No matter who you are or what you do, there will be anxiety. You may be facing a tense situation such as giving a speech, interviewing for a job, beginning a new relationship- situational. Or it may be something more insidious- a long term fear, a panic disorder, persistent social anxiety.
Good Therapy describes it as “Nervousness, apprehension, and self-doubt that may or may not be associated with real-life stressors. Everyone experiences some level of anxiety periodically, but when feelings of dread and worry are unfocused, overwhelming, recurring, and not directly linked to stressful events, anxiety may leave a person severely impaired.”
Do not feel as if you are alone. Look around you. We humans are very skillful at disguising it in public, but Anxiety and Depression Association shows how ubiquitous anxiety is: “Anxiety disorders are the most common mental illness in the U.S., affecting 40 million adults in the United States age 18 and older, or 18.1% of the population every year.”
Most of us are or have been in that number.
Here are some self-helps:
Dr. John Kabat-Zinn, developed the Mindfulness Based Stress Reduction (MBSR) program at the University of Massachusetts Medical Center. Since its inception, MBSR has evolved into a common form of complementary medicine addressing a variety of health problems. Dr. Kabat-Zin is director at the center for Mindfulness in Medicine, Health Care and Society at the University Of Massachusetts Medical Center”. His work incorporates yoga, meditation and beyond with great success. (Matthew Hunt, Stress Relief Two Different Approaches, Counseling on Demand, citing Wikipedia)
Allison Aubrey, Health News, NPR writes:
“Meditation does help manage anxiety, depression and pain, according to the 47 studies analyzed in JAMA Internal Medicine.
People are increasingly turning to mindfulness meditation to manage health issues, and meditation classes are being offered through schools and hospitals.”
For people of faith, a prayer for peace of mind asks, God to relieve anxiety and stress, and grant a clarity of mind to feel at ease in one’s life. The familiar Serenity prayer, “God grant me the serenity to accept the things I cannot change; courage to change the things I can; and wisdom to know the difference.” Living one day at a time; enjoying one moment at a time; Accepting hardships as the pathway to peace may be of help.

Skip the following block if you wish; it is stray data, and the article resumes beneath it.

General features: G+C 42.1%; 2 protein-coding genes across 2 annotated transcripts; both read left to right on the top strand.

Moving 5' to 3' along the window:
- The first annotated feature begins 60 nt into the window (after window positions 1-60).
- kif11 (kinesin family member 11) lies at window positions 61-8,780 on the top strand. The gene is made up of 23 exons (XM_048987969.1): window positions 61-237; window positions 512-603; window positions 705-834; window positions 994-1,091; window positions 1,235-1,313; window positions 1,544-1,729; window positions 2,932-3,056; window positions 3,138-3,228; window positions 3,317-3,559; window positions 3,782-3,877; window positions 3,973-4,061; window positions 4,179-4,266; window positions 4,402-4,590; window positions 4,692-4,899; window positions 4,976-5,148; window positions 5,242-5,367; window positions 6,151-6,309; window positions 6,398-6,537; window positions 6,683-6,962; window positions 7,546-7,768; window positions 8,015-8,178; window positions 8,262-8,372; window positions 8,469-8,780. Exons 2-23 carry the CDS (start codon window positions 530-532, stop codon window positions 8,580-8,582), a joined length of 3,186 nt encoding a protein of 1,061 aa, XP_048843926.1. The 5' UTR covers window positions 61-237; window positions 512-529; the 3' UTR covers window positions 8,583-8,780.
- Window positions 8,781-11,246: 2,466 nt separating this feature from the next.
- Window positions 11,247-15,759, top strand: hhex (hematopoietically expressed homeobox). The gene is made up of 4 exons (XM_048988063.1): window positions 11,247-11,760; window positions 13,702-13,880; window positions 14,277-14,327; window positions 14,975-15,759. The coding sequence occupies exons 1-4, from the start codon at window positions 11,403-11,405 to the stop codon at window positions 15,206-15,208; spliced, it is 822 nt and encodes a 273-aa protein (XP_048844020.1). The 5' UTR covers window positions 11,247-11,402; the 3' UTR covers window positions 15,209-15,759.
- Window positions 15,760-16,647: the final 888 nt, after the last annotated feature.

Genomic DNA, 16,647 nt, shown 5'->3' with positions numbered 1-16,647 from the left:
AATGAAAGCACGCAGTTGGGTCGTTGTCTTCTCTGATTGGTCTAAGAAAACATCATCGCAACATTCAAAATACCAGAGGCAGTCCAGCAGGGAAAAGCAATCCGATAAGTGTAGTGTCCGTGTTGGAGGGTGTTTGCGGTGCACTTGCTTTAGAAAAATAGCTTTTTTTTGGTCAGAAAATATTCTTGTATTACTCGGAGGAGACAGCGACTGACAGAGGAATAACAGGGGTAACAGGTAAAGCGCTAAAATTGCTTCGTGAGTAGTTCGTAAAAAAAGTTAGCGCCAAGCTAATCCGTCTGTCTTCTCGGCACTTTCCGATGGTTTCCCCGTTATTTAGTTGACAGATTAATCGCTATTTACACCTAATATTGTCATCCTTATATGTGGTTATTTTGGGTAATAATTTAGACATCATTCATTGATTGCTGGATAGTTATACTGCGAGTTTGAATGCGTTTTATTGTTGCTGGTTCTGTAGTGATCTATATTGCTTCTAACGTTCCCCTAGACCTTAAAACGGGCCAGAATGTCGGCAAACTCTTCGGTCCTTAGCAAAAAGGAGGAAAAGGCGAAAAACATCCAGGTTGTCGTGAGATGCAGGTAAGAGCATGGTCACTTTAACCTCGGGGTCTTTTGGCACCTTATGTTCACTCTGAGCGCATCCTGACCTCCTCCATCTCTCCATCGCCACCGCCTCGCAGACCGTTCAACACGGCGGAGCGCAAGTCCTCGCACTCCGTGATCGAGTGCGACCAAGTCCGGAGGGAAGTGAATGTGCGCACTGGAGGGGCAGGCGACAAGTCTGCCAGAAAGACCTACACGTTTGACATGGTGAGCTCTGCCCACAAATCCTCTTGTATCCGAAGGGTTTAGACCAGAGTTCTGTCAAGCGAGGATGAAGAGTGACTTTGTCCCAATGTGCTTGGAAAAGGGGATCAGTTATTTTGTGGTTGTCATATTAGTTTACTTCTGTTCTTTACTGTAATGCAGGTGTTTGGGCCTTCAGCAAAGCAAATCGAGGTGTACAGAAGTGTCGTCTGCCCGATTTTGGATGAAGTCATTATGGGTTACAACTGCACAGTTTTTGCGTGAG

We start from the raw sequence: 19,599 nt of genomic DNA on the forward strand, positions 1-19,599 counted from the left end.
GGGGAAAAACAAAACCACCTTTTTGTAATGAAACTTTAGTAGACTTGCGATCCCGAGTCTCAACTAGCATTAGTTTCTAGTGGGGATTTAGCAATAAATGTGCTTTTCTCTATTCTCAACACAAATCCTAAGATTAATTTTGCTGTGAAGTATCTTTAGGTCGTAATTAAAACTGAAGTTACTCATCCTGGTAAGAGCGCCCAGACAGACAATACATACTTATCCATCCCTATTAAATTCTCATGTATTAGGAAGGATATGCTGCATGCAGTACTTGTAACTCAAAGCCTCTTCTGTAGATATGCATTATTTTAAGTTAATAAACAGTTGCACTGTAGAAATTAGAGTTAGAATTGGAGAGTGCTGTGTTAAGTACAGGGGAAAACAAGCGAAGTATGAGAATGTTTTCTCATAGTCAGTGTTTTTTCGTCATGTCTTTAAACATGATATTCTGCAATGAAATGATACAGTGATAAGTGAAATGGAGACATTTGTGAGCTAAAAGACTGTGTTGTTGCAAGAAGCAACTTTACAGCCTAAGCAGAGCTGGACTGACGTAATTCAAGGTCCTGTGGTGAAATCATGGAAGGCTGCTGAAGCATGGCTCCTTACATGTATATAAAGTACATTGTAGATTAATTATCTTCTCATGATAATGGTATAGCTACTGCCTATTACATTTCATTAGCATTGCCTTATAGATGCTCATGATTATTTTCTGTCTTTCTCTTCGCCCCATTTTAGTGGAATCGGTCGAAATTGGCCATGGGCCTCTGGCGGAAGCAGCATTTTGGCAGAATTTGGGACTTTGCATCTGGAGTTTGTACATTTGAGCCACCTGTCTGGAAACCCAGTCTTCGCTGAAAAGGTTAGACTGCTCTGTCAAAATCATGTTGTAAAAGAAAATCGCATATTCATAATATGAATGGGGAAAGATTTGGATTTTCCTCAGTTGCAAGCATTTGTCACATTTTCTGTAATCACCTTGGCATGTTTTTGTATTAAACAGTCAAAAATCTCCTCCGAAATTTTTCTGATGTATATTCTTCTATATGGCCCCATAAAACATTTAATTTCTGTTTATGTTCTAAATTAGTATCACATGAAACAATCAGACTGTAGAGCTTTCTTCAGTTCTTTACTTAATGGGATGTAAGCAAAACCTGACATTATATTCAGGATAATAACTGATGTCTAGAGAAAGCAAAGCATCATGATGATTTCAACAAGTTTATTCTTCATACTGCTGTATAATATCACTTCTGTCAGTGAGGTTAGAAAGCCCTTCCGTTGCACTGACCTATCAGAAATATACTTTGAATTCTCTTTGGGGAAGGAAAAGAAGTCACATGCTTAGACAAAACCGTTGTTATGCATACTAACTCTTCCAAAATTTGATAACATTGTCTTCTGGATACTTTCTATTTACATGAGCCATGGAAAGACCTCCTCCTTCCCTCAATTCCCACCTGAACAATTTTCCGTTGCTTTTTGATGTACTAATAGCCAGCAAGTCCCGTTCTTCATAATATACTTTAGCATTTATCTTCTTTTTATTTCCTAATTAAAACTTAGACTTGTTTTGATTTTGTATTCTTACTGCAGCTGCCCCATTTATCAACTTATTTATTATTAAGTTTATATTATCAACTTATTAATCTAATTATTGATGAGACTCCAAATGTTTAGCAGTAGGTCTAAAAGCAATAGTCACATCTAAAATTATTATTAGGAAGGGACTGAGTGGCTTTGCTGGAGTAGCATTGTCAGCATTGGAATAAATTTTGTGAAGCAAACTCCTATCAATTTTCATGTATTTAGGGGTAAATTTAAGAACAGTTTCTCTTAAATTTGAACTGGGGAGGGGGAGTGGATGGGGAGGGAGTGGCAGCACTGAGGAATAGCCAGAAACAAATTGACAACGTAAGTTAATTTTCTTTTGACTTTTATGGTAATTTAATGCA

Yoga Positions and Breathing
Regular yoga practice can help you stay calm and relaxed in daily life and can also give you the strength to face events as they come without getting restless. Yoga alone should not be considered as the only treatment option. It should complement proper medication after consultation with a doctor or specialist. The doctor would guide you on the condition better and help you understand the type of anxiety disorder you may have – Panic Disorder, Obsessive Compulsive Disorder, Post-Traumatic Stress Disorder, Social Anxiety Disorder, or Generalized Anxiety Disorder, to name a few.
(Matthew Hunt, Three Ways to Quiet the Mind, Counseling on Demand)
Cognitive Behavioral Therapy (also known by the abbreviation as CBT) is described by fellow mental health professional, Ben Martin Psy.D of Psyche Central as a short-term, goal-oriented psychotherapy treatment that takes a hands-on, practical approach to problem-solving.
Most professionals, would agree, its goal is to change patterns of thinking or behavior that are behind people’s difficulties, and so change the way they feel. It is used to help treat a wide range of issues in a person’s life, from sleeping difficulties or relationship problems, to drug and alcohol abuse or anxiety and depression. CBT works by changing people’s attitudes and thereby focusing on the thoughts, images, beliefs and attitudes that we hold (our cognitive processes) and how this relates to the way we behave, as a way of dealing with emotional problems. (Matthew Hunt, Cognitive Behavioral Therapy In a Nutshell, Counseling on Demand )
This is where Counseling on Demand comes in.
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